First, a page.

The Washington Post admits 50 years on - our coverage of Martin Luther King's 'I have a dream speech' was a nightmare and 'we blew it'
Newspapers, particularly in the UK, are generally not very good at owning up to making mistakes - let alone confessing they messed up 50 years ago.
But, in the U.S. the Washington Post has admitted "we blew it" 50 years after its coverage of Martin Luther King's "I have a dream" speech in Washington - one of the most famous ever made.
Robert G. Kaiser, a former managing editor at the Washington Post and
current associate editor and senior correspondent, has written an op-ed
for the paper describing how the Post was expecting a riotand missed the significance of the "I have a dream" speech.
He writes:"The main event that day was what
we now call the 'I Have a Dream' speech of Martin Luther King Jr., one
of the most important speeches in U.S. history. But on the day it was
given, The Post didn’t think so. We nearly failed to mention it at all.
"We were poised and ready for a riot, for trouble, for unexpected events — but not for history to be made. Baker’s 1,300-word lead story,
which began under a banner headline on the front page and summarized
the events of the day, did not mention King’s name or his speech. It did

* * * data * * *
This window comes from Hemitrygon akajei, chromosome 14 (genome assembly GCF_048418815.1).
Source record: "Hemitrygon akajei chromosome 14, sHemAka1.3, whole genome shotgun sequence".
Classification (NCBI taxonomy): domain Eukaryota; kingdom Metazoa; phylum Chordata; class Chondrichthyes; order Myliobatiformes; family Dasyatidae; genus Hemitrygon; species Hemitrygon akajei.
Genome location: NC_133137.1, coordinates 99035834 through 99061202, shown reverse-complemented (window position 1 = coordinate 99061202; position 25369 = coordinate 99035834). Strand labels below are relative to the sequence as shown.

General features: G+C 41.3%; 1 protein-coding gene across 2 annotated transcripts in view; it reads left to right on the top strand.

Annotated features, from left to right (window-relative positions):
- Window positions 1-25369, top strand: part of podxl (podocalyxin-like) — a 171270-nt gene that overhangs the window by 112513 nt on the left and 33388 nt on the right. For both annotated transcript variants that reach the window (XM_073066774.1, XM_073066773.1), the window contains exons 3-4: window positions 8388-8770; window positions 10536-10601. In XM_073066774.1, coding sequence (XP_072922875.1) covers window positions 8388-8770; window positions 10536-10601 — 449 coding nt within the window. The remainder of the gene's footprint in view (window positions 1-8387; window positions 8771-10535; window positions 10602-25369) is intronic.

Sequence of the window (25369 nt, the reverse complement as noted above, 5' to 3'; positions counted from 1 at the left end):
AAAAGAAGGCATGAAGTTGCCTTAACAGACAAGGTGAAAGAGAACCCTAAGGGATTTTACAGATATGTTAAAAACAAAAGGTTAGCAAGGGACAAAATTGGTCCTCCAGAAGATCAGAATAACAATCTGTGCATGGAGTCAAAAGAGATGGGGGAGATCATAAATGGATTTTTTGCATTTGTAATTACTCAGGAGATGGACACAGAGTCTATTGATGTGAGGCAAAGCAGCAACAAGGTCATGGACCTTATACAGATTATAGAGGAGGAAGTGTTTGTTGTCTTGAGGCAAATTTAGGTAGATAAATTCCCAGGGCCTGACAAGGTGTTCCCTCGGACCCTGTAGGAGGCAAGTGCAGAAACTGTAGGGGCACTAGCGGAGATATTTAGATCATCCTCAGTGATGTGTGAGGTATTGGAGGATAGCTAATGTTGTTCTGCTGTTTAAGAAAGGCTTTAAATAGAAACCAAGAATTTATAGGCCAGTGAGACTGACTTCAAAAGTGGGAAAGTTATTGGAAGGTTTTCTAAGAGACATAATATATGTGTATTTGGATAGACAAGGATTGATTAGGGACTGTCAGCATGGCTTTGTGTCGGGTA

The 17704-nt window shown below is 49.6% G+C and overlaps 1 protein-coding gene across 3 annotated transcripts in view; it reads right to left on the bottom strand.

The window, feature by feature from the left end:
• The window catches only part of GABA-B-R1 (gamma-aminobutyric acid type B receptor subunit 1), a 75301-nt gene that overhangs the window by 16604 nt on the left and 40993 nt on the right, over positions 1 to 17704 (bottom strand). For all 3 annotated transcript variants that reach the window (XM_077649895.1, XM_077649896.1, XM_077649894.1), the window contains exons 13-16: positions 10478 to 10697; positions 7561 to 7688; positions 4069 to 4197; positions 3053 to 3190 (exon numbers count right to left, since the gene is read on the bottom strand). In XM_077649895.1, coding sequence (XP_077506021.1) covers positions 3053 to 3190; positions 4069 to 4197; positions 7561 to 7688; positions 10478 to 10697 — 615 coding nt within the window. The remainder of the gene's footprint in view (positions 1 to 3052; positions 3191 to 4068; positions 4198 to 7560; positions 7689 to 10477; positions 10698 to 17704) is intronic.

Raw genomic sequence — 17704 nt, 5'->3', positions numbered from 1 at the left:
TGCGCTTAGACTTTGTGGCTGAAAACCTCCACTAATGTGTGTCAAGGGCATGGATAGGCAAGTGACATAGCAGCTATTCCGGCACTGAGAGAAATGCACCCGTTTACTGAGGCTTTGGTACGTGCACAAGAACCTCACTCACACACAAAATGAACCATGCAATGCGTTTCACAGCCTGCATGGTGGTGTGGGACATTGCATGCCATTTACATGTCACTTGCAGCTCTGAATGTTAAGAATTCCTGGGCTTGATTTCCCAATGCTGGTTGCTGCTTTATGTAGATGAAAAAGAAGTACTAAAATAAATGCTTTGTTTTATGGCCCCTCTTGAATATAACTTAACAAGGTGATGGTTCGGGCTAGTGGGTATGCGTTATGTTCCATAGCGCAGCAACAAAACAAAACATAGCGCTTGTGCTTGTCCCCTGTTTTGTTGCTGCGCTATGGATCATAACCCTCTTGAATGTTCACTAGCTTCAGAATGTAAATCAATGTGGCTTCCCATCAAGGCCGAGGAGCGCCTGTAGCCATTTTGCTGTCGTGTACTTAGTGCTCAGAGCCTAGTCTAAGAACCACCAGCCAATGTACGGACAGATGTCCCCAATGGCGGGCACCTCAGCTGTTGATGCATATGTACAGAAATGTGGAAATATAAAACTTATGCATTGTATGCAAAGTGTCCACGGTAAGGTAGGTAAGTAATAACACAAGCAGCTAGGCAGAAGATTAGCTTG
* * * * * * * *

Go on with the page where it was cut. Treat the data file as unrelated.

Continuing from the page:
note that the crowd easily exceeded 200,000, the biggest assemblage in
Washington “within memory” — and they all remained 'orderly.'
that paper of Aug. 29, 1963, The Post published two dozen stories about
the march. Every one missed the importance of King’s address. The words
“I have a dream” appeared in only one, a wrap-up of the day’s rhetoric
on Page A15 — in the fifth paragraph. We also printed brief excerpts
from the speeches, but the three paragraphs chosen from King’s speech
did not include 'I have a dream.'
"I’ve never seen anyone call us
on this bit of journalistic malpractice. Perhaps this anniversary
provides a good moment to cop a plea. We blew it."
I am a freelance journalist based in the UK and was deputy editor of Press Gazette, the journalists' magazine, from 1993 until 2006. I want to give an independent view on media matters.
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